In a society driven by digital content and social media sharing, tracing posts and pictures to the original author can be like finding a needle in a haystack.

Online platforms facilitate content that evolves in slight variations from one user to the next (like an online game of ‘Chinese Whispers’). This begs the question – is it legal?

The Copyright Act 1968 (Cth) provides that copyright is the exclusive right to reproduce work in a material form, publish the work and communicate the work to the public. Copyright is retained in original artistic works, including photographs.

In short, by using online content for your next upload without obtaining the owner’s permission, you are guilty of copyright infringement.

Exceptions to Copyright Infringement

There are exceptions to copyright infringement in Australia including fair dealing, which permits copyright infringement for the purposes of:

  • research or study;
  • criticism or review;
  • parody or satire; and
  • reporting of news.

Innocent Copyright Infringement (section 115(3) of the Copyright Act) is a shield of protection separate to the exceptions above. A copyright owner will not be entitled to damages but instead, can claim an account of profits when:

  1. they can establish copyright infringement;
  2. the infringer had an active lack of awareness that the act constituting the infringement was an infringement of the Copyright (Subjective Awareness Element); and
  3. they had objectively considered they had no reasonable grounds for suspecting that the act constituted an infringement (Reasonable Suspicion Element).

It is usually difficult for the infringer to rely on this defence unless they can provide evidence of the enquiries they made to confirm that their use of the copyright did not constitute copyright infringement.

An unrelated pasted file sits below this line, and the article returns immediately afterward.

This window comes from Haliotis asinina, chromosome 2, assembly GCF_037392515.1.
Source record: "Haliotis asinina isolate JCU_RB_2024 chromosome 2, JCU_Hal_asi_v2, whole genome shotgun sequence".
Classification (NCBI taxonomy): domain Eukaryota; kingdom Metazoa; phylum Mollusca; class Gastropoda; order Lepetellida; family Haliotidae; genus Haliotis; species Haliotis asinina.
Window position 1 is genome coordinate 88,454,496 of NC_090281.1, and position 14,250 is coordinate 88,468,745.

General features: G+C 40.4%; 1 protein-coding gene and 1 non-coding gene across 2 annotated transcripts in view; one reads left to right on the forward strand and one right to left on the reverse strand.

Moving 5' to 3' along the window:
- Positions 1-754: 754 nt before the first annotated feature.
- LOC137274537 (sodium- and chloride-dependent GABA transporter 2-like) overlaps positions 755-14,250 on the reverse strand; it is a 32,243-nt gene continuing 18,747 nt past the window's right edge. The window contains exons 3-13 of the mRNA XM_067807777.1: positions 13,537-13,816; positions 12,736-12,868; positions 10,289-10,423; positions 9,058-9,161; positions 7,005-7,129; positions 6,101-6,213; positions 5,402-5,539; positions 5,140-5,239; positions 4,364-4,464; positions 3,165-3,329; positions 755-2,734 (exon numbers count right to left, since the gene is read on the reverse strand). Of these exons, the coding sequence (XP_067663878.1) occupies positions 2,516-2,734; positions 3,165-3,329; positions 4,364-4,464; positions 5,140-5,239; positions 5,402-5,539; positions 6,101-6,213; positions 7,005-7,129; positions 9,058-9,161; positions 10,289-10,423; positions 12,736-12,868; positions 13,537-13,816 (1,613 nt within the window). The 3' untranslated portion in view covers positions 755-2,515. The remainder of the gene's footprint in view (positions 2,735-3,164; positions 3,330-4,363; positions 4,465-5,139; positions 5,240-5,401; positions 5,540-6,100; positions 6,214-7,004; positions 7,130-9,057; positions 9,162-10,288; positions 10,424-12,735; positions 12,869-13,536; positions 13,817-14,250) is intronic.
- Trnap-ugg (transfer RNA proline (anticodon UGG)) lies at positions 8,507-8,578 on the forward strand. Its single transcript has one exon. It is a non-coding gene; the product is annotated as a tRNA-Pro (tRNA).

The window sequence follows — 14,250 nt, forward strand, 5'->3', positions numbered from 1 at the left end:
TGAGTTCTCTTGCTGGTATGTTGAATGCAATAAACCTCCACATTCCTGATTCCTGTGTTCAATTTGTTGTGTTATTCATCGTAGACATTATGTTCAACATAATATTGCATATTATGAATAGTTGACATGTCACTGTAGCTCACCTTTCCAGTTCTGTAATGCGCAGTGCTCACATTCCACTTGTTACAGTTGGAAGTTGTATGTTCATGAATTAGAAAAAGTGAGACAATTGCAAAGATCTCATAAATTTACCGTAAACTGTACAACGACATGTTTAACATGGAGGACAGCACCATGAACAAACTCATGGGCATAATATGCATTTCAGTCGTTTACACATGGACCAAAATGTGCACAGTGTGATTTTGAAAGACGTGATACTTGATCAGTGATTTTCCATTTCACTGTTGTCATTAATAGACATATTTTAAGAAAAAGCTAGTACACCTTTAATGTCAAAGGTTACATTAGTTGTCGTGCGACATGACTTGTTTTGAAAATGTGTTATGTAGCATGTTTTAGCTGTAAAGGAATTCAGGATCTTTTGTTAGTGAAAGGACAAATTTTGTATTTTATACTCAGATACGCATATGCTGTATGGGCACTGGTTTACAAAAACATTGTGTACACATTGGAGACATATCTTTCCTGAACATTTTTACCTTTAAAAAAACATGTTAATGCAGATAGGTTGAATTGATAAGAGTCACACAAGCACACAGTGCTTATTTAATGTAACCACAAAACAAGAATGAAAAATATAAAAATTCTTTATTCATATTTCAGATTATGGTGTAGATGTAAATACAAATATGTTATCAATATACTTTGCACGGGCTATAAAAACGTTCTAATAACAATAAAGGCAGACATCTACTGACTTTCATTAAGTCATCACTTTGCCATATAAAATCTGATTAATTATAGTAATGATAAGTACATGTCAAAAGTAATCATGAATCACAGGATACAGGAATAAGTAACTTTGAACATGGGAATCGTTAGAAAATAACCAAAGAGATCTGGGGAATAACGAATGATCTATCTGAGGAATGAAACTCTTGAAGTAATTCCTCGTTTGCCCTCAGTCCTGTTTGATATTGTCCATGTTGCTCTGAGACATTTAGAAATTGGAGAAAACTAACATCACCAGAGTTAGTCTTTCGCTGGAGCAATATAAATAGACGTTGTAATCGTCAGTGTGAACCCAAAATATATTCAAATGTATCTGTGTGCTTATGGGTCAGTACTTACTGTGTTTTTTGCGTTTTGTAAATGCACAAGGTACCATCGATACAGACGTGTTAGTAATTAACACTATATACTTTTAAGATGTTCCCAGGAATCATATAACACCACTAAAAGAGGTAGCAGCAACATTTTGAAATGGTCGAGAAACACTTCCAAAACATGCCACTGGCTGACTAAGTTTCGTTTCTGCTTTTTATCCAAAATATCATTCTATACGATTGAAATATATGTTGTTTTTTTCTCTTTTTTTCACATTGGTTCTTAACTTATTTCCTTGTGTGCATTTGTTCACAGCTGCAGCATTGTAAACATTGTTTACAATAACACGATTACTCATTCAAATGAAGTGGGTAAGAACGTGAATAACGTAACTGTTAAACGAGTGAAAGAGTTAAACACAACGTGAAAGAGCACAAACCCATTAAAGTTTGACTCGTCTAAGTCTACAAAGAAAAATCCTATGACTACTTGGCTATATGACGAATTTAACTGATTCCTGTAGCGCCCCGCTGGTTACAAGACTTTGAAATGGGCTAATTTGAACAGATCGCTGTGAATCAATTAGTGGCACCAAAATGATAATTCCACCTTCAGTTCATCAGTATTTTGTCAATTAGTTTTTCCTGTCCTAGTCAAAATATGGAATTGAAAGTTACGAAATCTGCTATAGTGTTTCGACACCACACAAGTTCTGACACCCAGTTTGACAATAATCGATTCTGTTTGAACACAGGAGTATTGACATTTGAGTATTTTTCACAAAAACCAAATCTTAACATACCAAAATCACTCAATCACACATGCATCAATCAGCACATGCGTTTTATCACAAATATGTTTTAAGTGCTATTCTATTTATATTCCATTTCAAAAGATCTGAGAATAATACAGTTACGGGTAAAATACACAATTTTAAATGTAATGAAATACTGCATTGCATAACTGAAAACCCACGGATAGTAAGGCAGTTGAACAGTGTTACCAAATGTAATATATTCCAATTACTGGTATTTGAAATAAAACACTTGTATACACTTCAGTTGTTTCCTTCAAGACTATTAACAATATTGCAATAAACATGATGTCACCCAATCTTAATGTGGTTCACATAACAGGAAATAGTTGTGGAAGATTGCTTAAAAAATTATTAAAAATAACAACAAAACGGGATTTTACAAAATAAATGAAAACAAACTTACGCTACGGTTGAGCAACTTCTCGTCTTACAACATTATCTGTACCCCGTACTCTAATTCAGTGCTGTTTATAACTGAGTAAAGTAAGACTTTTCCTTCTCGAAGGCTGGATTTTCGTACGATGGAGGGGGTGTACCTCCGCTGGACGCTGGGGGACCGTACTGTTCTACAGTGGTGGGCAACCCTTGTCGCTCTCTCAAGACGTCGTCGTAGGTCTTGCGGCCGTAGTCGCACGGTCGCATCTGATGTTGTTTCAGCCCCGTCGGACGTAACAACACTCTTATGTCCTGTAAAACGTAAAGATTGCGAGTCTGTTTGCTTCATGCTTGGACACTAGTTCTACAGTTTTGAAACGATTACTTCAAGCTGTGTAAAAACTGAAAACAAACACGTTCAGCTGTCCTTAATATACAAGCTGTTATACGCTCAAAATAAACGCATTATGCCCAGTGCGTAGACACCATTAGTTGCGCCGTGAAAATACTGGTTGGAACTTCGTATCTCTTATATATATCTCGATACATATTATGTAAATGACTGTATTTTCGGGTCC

To establish that there were no reasonable grounds to suspect the use of the content would infringe copyright, evidence that that infringer attempted to ascertain the ownership of the content is required. Merely claiming that the infringement was inadvertent due to a lack of awareness of the copyright in the content does not satisfy the requirements of Innocent Copyright Infringement.

Assessment of Damages

The court will commonly assess damages for copyright infringement according to the licence fee or royalties payable. In the event that the Innocent Copyright Infringement defence is successful, the copyright owner is only entitled to an account for profits – in other words, compensation in an amount equivalent to the profit derived from the infringer using the copyright protected content.

The court may also have regard to:

  1. the flagrancy of the infringement;
  2. the need to deter similar infringements; and
  3. the conduct of the infringer after the act.

Next Steps

Have you received a notice of copyright infringement and unsure about how to respond? Are you a website developer, content creator, graphic designer or photographer seeking to protect your Intellectual Property? Our team of expert commercial lawyers can help you safeguard and commercialise your Intellectual Property Rights. Contact Antunes Lawyers today on (02) 9964 0499.

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The articles on this website comprise legal general information and not legal advice. The general information presented here must not be relied upon without legal advice being sought. In the event that you wish to obtain legal advice on the contents of this general information you may do so by contacting our office or your existing solicitor.